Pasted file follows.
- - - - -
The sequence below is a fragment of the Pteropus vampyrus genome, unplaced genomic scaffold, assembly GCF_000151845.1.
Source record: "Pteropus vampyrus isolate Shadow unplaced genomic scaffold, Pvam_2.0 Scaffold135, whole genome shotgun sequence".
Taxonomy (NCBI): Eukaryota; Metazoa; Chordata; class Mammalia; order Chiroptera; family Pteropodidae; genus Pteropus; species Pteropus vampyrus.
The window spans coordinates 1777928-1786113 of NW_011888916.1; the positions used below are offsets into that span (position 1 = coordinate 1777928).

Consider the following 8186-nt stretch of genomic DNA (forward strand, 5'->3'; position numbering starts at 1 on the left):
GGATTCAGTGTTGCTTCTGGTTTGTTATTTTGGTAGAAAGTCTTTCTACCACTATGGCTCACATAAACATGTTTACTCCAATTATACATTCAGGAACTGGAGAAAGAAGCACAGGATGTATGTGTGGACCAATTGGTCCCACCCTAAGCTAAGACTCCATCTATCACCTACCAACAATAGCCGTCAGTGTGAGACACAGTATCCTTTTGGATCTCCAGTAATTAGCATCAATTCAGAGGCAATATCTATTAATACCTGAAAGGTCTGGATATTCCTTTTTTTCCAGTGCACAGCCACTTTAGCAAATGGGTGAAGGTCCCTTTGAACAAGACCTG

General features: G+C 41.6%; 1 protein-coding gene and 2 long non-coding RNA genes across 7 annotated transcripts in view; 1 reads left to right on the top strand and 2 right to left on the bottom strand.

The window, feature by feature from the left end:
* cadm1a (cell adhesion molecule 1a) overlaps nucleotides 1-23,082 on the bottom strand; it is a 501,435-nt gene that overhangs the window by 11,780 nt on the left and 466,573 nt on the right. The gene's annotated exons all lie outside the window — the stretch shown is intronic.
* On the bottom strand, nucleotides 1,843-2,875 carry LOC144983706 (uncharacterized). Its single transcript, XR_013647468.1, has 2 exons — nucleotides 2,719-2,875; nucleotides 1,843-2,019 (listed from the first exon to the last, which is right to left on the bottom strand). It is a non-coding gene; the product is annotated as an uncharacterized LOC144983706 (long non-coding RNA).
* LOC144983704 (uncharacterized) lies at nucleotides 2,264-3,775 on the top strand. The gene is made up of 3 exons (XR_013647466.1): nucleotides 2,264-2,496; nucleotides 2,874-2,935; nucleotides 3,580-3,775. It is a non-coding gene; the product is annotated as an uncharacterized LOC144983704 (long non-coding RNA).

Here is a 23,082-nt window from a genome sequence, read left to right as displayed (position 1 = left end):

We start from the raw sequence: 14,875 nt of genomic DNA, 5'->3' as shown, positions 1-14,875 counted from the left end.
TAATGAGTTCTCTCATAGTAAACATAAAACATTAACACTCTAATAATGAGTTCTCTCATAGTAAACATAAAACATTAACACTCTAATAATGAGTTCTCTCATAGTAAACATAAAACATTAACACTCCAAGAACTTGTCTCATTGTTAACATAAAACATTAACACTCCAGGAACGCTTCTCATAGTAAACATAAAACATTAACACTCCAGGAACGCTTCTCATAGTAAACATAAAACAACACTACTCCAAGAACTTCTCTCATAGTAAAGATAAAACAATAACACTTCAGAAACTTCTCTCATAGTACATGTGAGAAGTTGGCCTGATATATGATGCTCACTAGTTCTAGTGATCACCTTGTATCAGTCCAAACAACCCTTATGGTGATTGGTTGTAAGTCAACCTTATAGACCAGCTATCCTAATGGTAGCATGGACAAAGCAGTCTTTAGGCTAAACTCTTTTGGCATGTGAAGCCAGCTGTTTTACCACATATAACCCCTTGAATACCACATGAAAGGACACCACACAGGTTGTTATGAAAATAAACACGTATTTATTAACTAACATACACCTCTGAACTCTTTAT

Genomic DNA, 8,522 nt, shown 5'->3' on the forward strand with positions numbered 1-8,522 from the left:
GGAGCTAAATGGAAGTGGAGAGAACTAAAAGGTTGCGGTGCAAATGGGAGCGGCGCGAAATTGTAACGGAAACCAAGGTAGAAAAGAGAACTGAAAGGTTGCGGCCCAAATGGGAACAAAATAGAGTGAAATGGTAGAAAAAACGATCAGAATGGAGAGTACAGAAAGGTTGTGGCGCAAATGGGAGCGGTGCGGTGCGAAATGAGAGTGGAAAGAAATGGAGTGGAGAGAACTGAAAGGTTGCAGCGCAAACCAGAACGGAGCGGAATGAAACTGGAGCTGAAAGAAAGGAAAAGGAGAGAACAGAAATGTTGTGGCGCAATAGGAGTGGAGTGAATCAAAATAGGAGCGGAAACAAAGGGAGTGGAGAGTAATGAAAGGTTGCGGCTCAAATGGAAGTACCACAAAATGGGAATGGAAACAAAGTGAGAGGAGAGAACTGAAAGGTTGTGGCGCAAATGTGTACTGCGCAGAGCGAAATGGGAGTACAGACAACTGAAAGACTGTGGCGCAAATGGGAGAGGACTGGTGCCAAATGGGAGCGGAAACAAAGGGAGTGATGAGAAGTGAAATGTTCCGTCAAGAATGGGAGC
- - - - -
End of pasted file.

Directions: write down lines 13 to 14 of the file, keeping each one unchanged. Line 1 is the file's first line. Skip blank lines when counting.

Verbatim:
We start from the raw sequence: 14,875 nt of genomic DNA, 5'->3' as shown, positions 1-14,875 counted from the left end.
TAATGAGTTCTCTCATAGTAAACATAAAACATTAACACTCTAATAATGAGTTCTCTCATAGTAAACATAAAACATTAACACTCTAATAATGAGTTCTCTCATAGTAAACATAAAACATTAACACTCCAAGAACTTGTCTCATTGTTAACATAAAACATTAACACTCCAGGAACGCTTCTCATAGTAAACATAAAACATTAACACTCCAGGAACGCTTCTCATAGTAAACATAAAACAACACTACTCCAAGAACTTCTCTCATAGTAAAGATAAAACAATAACACTTCAGAAACTTCTCTCATAGTACATGTGAGAAGTTGGCCTGATATATGATGCTCACTAGTTCTAGTGATCACCTTGTATCAGTCCAAACAACCCTTATGGTGATTGGTTGTAAGTCAACCTTATAGACCAGCTATCCTAATGGTAGCATGGACAAAGCAGTCTTTAGGCTAAACTCTTTTGGCATGTGAAGCCAGCTGTTTTACCACATATAACCCCTTGAATACCACATGAAAGGACACCACACAGGTTGTTATGAAAATAAACACGTATTTATTAACTAACATACACCTCTGAACTCTTTAT